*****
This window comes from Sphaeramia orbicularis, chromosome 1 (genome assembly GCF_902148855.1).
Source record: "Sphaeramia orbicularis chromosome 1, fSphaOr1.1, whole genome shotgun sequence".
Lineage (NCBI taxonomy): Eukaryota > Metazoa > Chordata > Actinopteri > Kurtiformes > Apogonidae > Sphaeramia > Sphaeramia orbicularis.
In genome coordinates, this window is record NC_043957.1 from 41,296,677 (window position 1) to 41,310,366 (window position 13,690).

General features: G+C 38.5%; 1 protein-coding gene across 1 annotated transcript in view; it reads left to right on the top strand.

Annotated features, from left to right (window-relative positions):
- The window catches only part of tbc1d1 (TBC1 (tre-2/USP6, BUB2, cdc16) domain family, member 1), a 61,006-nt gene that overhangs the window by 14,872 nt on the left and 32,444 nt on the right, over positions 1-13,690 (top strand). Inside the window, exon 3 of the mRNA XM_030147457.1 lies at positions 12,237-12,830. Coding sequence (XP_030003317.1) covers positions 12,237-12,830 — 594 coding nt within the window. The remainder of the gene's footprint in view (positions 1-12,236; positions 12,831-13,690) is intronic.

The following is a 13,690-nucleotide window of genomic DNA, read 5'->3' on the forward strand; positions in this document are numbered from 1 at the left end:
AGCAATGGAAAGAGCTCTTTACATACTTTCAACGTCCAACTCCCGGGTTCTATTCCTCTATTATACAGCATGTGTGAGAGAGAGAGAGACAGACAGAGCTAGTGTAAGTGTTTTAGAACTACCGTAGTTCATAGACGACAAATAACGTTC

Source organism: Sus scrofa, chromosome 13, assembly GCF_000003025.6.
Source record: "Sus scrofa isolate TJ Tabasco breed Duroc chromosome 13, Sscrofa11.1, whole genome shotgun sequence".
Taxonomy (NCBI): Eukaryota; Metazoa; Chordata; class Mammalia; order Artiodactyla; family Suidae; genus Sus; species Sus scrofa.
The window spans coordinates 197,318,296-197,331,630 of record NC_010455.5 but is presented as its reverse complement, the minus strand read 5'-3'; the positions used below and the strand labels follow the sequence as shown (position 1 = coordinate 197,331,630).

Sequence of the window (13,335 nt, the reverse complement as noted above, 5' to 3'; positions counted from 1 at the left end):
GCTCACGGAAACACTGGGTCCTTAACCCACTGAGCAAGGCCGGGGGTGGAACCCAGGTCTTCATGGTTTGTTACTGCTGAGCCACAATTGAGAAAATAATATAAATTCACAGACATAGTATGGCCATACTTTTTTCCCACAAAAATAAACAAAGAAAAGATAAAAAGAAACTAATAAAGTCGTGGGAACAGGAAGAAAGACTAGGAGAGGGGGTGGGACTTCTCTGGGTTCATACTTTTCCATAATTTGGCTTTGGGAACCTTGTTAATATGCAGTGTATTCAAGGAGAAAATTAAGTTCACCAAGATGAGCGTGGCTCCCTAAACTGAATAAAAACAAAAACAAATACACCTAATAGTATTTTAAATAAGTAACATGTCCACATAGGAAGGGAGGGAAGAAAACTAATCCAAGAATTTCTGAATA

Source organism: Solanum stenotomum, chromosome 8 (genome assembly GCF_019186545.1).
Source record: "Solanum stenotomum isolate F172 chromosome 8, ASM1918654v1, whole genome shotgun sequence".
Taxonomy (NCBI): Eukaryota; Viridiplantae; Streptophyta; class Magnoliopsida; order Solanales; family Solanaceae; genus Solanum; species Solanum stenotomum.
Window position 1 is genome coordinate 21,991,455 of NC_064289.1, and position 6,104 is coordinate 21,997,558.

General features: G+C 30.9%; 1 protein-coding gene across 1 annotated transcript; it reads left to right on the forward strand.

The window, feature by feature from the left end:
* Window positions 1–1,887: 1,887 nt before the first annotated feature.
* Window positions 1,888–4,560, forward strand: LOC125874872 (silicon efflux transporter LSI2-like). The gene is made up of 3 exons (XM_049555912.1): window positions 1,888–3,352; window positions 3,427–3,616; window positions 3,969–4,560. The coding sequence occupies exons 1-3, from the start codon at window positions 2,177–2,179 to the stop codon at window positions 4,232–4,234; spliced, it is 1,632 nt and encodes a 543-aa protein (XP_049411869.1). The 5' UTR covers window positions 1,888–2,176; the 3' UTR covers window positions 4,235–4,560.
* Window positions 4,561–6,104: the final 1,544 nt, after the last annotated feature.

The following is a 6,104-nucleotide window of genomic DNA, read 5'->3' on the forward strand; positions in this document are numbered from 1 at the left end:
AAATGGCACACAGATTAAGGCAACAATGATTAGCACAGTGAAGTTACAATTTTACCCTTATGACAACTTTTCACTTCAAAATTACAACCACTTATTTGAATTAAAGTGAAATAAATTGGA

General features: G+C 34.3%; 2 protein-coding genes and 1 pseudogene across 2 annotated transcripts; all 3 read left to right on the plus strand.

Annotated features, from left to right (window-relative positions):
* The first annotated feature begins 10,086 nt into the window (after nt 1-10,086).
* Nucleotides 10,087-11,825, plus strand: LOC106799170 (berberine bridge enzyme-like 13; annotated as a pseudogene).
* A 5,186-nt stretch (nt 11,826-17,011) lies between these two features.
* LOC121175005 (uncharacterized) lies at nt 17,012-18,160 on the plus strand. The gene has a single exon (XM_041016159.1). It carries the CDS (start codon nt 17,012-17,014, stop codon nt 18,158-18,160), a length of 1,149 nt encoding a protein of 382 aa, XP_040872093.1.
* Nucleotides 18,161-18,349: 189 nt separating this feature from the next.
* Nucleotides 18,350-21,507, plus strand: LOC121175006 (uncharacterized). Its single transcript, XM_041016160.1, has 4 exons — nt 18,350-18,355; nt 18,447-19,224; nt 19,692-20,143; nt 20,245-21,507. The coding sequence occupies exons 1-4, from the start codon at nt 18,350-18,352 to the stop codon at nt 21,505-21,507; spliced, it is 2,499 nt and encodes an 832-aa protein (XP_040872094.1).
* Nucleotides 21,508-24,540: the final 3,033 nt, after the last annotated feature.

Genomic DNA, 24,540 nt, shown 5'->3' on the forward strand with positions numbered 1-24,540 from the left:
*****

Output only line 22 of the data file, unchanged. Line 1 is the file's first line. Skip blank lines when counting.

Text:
* Window positions 1–1,887: 1,887 nt before the first annotated feature.